James Calder [00:08:08] I have a note here that there were all sorts of Italian businesses around?

Mary Jane Yuhas [00:08:14] Well, my cousin had Fiocca Bakery. Then there was Isabella Bakery. The one man that owned it. He lived on 65th or 65th and Herman. Beautiful people. I mean, you can go into the bakery and buy bread and if you didn't have the, what was it, 30 cents or whatever it was, then you didn't have it and you were going to pay him on a Friday. You'd go in and he'd write it down that you own him the 30 cents and you go back in and pay. Everything was fine and beautiful.

James Calder [00:08:39] There was something else about during '20s, there was wine making going on.

Mary Jane Yuhas [00:08:46] Well, my relatives see I was a Zatella and they were bootleggers. They had a bank. They embezzled the money went to Italy. Okay? And all the Zatellas were bootleggers. Now, my dad didn't make wine. He worked at the Hill Agony [?] And he worked with black people. They knew he was Italian. They figured he made wine. My dad would come home, ask my mother for a couple of dollars, go buy a gallon of wine, had the black person come and gave it to him because he didn't wanna admit that he wasn't making wine. But he satisfied the black man by giving him a gallon of wine. And that was it.

James Calder [00:09:20] Was that a common practice around this neighborhood?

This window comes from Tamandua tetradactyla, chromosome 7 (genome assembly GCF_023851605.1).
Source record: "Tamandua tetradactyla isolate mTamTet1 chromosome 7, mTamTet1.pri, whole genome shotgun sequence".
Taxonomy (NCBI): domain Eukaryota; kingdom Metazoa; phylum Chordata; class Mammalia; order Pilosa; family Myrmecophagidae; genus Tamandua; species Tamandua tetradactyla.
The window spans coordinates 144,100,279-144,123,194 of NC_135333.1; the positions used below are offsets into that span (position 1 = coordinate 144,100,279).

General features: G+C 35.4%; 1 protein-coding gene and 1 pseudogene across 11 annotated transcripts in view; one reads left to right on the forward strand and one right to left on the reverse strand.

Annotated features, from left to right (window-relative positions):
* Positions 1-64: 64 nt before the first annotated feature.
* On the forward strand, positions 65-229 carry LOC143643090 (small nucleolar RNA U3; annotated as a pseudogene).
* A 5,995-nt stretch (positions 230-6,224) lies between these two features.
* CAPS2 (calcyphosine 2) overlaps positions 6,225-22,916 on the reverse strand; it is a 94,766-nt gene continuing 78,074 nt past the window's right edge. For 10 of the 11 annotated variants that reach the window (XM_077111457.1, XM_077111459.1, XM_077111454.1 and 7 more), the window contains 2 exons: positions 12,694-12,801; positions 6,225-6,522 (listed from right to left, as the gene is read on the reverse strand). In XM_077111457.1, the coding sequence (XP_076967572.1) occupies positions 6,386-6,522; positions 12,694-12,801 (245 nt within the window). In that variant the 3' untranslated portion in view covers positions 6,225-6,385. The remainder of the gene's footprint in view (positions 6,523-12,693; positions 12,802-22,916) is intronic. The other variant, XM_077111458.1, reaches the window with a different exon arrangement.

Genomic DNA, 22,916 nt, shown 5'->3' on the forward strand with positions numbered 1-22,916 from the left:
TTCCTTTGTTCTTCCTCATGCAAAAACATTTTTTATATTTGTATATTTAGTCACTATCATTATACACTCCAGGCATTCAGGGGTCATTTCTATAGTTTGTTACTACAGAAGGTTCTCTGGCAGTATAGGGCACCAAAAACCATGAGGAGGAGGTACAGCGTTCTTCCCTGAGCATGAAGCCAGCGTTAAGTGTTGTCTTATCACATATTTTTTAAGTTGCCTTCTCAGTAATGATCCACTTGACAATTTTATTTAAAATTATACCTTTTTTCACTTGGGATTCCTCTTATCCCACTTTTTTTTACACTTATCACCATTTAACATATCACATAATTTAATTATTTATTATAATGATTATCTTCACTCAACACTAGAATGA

Mary Jane Yuhas [00:09:23] Like I said, they were bootleggers, they were wheelers and dealers and like I said, my dad and one of the other men... I don't know if he's still alive or not. I don't know if you've heard of Peter Zatella or Peter Rosetell? Okay. Now their dad... His, well, it would be Peter's grandfather, he worked... And my father were the only Zatellas that worked for a living. The other ones were bootleggers and wheelers and dealers with the property.

James Calder [00:09:51] Some other people have talked about Italian, or like the youth gangs or something. We hear about that. Is there any truth to that?

Mary Jane Yuhas [00:10:01] No, no, no. The Italian kids all thought that they were hot shot, you know, and that was it. My brothers were the same way, you know, because, you know, our parents were Italian. They were afraid of their own shadow. You know, we had a couple hoodlums. I mean, they wound up in jail. And I mean, it was still as far back as I know, they're still in and out of jail. As always they are, but that was it, it was petty stuff. It was petty stuff. It wasn't big stuff.